But even if you throw out all of that, there still remains the other examples mentioned here and the great many others in the links from this thread so I wonder what your point is supposed to be?

    What you seem to be saying with all this is that if something has not been directly measured in some circumstances then maybe the theory does not hold in those circumstances? i.e. it is not possible to confirm general theories from specific examples. If so then your problem is that your personal philosophy is at odds with the philosophy of science and you need a different forum for your questions.

    Anyway: you have this bad habit of referring to "they said" and "I read something" and so on.
    I don't normally respond to that kind of rumor and innuendo: who said it and where did you read it?
    You will benefit most from a bit more work substantiating your beliefs rater than me answering endless niggles.

    You'll find a lot of your doubts will be answered when you start using citations.

    ... relativity in GPS systems

    ... reliability analysis
  18. Jan 26, 2014 #17
    Simon, got it, my word and $5 will get me a cup of coffee, ok.

    You are the one that brought GPS was some sort of proof that the relativity theory holds at high energy and momentums, which is what I was questioning. Everybody knows that light is relative. why mention it in the context of what I was questioning,

    I went to your citations above. The first reference you quoted above is a 42 page document and if there is something in it that you think particularly proves the theory of relativity at high energy that momentum goes to all infinity, usually a sign a theory needs adjustment, tell me exactly what it is and where in the document I could find it. The second reference was a useless page called "The Way and Reliability Analysis of GPS Height Fitting" and that had a one paragraph description of what another link would get you to. Try to open that and you get to a Chinese sign in page, (only one of the two links worked)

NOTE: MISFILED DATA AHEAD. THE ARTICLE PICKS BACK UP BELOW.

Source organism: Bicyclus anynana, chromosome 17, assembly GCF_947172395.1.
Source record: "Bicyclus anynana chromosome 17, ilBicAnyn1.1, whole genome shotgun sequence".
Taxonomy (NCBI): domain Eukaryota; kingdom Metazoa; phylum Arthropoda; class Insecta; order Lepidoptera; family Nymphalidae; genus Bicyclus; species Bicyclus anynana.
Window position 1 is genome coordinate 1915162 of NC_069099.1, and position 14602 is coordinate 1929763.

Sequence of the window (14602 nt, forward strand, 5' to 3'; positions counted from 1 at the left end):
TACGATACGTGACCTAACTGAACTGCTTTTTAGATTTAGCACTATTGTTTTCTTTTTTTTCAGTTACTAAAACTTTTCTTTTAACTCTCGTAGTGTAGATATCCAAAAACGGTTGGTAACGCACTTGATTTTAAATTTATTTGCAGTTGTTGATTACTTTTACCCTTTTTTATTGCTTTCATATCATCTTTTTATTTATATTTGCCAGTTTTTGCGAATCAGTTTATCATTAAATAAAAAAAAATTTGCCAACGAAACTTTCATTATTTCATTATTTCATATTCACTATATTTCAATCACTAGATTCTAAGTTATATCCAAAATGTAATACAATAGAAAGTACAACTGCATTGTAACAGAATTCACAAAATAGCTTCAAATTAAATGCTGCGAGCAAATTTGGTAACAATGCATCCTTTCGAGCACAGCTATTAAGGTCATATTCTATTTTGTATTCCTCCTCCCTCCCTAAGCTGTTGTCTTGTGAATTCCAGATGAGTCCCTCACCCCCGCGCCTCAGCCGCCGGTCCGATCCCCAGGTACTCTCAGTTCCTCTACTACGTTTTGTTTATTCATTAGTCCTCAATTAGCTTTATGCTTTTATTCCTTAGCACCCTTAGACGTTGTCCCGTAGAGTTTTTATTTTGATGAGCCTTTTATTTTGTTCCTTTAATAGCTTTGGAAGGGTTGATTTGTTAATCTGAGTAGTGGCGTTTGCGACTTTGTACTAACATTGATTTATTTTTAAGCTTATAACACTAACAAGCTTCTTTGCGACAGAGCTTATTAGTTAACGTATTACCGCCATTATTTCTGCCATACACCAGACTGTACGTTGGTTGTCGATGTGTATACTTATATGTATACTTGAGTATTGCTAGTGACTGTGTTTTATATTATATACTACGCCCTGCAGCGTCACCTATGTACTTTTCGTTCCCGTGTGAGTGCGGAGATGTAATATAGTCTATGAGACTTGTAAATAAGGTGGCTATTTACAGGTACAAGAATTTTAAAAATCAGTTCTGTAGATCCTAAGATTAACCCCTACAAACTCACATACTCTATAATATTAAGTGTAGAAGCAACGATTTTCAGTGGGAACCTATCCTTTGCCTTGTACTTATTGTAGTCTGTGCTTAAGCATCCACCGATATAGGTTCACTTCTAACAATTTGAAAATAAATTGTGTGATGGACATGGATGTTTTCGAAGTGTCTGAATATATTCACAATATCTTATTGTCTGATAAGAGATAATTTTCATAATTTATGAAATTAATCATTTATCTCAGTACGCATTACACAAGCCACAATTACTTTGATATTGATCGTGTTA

In short if you have to include citations will you make them relevant and don't waste peoples time trying to figure out why you included them and what in these references is worth reading.
  19. Jan 26, 2014 #18

    Simon Bridge

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    I hoped that GPS was one example among many of a macroscopic low energy system where relativistic effects are important ... my assertion is that you don't need to have direct measurement of a macroscopic scale object at high relative velocity to prove the validity of special relativity.

    I think there is a misunderstanding here. Nothing will prove relativity.
    Nobody is trying to prove it. It is not possible. That help you?

    The best we can manage is to confirm the theory.
    If the theory is confirmed for electrons, protons and neutrons, it is also confirmed for baseballs and rocks.

    On the contrary - light is not relative. That is one of the fundamental postulates of special relativity.

    <checking> Because you asked a question for which the mention appeared to be a valid response?
    Or did you only want examples that were obscure?

    I didn't - one reference was to show the validity of time-dilation corrections in GPS data, and the other is to show how special relativity is used to improve the accuracy of distance calculations - in this case, height.
    Each of those were questioned by you in a previous post... I was not sure what your point was and so far you are not forthcoming with it.

    Note: the chinese research stuff seems to have stopped working all right. Don't know why.
    (For me - it is taking forever to lead.)

    No matter - the relativistic corrections to gps are now text-book stuff:
    ... that should work better: it is a discussion of how the corrections are made and used.

    Is it your claim then that the relations of special relativity remain untested by experiment for some circumstances? Well probably. I doubt anyone has tested them for, say, basket-balls. But my response is: so what?

    What you seem to be saying with all this is that if something has not been directly measured in some circumstances then maybe the theory does not hold in those circumstances? i.e. it is not possible to confirm general theories from specific examples. If so then your problem is that your personal philosophy is at odds with the philosophy of science and you need a different forum for your questions.
    Last edited: Jan 26, 2014
  20. Jan 26, 2014 #19